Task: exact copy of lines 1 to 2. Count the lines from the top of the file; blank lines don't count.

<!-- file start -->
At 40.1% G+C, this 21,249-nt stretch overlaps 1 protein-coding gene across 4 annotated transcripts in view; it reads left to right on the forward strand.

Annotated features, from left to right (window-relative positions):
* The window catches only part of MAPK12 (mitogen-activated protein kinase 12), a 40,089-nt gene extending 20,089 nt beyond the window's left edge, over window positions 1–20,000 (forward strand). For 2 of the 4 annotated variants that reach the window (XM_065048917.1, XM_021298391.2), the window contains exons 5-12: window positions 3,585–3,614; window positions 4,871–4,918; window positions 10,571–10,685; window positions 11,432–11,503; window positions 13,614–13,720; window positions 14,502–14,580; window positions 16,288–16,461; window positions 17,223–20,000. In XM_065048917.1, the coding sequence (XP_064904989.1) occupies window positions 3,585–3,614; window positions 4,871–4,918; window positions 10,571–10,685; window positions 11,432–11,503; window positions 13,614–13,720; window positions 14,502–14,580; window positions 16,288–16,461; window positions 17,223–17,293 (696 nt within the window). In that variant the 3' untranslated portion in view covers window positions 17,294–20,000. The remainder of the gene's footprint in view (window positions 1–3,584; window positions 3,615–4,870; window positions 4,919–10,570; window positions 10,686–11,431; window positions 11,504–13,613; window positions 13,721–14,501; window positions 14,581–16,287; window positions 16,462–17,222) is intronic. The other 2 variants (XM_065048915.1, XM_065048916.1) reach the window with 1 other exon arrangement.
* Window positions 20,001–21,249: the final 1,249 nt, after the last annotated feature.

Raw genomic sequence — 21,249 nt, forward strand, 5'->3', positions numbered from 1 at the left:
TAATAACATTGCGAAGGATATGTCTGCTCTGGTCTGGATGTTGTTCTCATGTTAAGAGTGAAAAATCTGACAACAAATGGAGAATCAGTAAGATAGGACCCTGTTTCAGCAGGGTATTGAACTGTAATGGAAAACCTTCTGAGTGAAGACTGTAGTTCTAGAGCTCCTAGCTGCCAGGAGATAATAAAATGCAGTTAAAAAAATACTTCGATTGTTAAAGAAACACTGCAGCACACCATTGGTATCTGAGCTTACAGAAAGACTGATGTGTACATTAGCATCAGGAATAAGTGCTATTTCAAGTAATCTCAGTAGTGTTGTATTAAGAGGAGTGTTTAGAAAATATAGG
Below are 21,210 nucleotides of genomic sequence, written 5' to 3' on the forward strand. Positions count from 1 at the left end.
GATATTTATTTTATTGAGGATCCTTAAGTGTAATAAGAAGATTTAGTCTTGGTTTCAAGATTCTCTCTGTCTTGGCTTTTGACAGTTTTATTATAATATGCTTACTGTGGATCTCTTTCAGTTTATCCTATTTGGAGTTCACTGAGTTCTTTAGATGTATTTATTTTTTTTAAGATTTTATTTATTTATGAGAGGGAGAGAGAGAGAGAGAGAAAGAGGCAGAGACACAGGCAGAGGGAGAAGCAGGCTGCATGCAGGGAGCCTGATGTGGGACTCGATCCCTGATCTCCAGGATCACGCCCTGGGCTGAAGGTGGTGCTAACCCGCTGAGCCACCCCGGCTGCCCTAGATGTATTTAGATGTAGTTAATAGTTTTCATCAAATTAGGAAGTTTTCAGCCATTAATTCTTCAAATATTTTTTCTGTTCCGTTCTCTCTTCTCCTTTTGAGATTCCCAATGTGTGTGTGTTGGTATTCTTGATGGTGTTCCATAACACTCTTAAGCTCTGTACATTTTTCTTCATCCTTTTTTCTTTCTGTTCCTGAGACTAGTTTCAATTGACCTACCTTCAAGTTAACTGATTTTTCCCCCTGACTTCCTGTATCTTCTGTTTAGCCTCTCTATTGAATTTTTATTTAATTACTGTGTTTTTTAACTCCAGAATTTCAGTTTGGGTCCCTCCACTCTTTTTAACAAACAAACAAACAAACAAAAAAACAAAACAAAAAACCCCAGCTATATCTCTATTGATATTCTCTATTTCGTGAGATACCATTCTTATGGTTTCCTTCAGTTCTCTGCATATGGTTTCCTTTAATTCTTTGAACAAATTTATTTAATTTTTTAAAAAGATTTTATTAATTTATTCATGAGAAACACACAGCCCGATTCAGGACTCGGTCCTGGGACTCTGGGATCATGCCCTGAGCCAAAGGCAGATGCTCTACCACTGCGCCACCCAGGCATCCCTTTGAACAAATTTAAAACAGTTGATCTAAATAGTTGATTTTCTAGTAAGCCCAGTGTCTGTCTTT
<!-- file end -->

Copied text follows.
At 40.1% G+C, this 21,249-nt stretch overlaps 1 protein-coding gene across 4 annotated transcripts in view; it reads left to right on the forward strand.

Annotated features, from left to right (window-relative positions):